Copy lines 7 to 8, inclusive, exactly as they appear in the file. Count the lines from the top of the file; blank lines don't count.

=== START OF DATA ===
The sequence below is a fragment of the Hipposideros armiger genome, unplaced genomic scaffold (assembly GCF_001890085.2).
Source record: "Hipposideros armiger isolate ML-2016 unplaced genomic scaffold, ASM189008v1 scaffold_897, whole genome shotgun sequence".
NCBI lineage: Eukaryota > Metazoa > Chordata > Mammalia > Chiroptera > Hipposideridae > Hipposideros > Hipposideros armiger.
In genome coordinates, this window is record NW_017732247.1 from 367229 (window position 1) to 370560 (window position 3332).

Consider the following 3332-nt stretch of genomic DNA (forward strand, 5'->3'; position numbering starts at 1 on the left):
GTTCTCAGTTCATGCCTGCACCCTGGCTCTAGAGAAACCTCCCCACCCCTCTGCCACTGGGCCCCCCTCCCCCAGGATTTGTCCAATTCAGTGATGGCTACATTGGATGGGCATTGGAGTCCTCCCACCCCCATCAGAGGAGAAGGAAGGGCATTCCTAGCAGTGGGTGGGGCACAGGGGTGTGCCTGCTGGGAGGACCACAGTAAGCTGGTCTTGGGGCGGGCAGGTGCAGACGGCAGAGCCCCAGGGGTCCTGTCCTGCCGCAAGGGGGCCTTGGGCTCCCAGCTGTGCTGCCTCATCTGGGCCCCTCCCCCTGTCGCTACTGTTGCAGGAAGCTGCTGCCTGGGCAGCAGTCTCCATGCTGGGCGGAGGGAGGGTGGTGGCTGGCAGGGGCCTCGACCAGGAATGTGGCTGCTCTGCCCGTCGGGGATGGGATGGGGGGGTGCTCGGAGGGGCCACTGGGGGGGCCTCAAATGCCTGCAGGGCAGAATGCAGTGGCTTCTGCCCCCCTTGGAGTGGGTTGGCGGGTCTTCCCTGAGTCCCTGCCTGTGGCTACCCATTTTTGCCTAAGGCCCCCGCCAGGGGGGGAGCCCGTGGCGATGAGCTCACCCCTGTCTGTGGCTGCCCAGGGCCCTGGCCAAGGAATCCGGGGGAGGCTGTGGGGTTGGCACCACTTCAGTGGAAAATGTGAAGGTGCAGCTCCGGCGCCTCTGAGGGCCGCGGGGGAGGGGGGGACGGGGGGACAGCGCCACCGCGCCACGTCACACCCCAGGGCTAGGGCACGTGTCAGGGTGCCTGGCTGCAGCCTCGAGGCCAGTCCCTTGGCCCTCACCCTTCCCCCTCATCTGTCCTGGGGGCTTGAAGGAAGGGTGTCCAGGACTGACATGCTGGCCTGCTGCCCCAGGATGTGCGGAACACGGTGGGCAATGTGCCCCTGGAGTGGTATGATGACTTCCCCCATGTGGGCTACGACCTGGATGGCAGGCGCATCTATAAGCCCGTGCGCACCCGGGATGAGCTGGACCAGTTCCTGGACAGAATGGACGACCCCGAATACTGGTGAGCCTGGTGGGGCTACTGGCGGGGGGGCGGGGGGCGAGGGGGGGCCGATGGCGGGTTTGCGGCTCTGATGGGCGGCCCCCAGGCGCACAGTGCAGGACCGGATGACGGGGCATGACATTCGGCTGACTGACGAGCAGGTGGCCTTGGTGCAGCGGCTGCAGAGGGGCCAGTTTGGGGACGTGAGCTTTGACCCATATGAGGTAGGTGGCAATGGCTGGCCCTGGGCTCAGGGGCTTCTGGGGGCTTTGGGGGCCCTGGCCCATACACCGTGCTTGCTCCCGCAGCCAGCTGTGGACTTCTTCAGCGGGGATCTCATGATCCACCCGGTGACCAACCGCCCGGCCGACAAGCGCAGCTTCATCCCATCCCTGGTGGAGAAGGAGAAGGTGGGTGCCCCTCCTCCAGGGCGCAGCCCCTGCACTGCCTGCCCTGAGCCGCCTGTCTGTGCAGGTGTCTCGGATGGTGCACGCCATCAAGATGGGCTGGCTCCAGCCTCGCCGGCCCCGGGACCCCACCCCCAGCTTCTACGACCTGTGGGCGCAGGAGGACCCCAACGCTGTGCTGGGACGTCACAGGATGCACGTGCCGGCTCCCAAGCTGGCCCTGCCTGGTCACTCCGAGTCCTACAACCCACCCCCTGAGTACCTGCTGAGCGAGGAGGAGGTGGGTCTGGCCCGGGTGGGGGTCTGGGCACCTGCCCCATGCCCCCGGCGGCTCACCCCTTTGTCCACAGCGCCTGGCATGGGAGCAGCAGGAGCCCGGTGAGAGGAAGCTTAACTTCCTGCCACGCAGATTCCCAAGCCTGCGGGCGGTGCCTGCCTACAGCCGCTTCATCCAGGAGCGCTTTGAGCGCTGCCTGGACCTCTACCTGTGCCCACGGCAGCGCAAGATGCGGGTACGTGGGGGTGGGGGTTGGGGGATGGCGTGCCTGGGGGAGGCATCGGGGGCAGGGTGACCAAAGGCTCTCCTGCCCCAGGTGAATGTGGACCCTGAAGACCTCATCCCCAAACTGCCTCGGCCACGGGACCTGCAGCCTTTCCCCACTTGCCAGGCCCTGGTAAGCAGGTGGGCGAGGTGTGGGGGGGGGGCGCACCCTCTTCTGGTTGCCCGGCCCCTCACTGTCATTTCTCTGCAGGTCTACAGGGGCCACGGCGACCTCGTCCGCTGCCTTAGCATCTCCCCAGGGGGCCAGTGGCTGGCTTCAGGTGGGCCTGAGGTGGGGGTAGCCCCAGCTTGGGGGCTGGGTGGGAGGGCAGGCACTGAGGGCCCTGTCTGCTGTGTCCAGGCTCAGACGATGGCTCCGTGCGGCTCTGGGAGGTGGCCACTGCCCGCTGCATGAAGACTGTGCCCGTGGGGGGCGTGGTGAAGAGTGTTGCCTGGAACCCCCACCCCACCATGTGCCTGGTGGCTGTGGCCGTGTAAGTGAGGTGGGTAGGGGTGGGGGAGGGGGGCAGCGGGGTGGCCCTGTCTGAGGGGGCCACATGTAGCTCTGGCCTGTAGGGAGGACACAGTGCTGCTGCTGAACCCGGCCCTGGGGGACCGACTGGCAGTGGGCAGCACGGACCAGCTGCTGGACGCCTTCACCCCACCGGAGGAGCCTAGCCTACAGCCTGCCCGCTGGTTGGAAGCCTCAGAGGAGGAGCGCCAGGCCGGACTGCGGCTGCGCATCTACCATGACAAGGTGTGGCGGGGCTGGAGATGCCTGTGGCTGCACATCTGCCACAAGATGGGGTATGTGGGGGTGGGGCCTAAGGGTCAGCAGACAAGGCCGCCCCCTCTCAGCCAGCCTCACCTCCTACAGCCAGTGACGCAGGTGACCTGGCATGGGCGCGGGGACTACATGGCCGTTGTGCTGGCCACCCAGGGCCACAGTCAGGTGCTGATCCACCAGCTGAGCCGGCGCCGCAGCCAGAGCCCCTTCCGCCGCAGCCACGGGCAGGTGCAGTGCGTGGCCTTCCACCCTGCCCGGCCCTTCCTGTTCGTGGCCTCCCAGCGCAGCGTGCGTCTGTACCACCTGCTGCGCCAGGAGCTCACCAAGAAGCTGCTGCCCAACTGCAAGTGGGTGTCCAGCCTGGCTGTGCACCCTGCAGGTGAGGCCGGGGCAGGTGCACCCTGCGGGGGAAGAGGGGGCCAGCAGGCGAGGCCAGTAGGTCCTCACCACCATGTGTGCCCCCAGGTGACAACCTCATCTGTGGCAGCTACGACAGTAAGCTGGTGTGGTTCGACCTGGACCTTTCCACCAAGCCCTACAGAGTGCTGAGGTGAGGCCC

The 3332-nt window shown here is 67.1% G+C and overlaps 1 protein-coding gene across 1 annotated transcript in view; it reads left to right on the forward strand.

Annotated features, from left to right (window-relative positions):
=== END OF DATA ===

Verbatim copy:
The 3332-nt window shown here is 67.1% G+C and overlaps 1 protein-coding gene across 1 annotated transcript in view; it reads left to right on the forward strand.

Annotated features, from left to right (window-relative positions):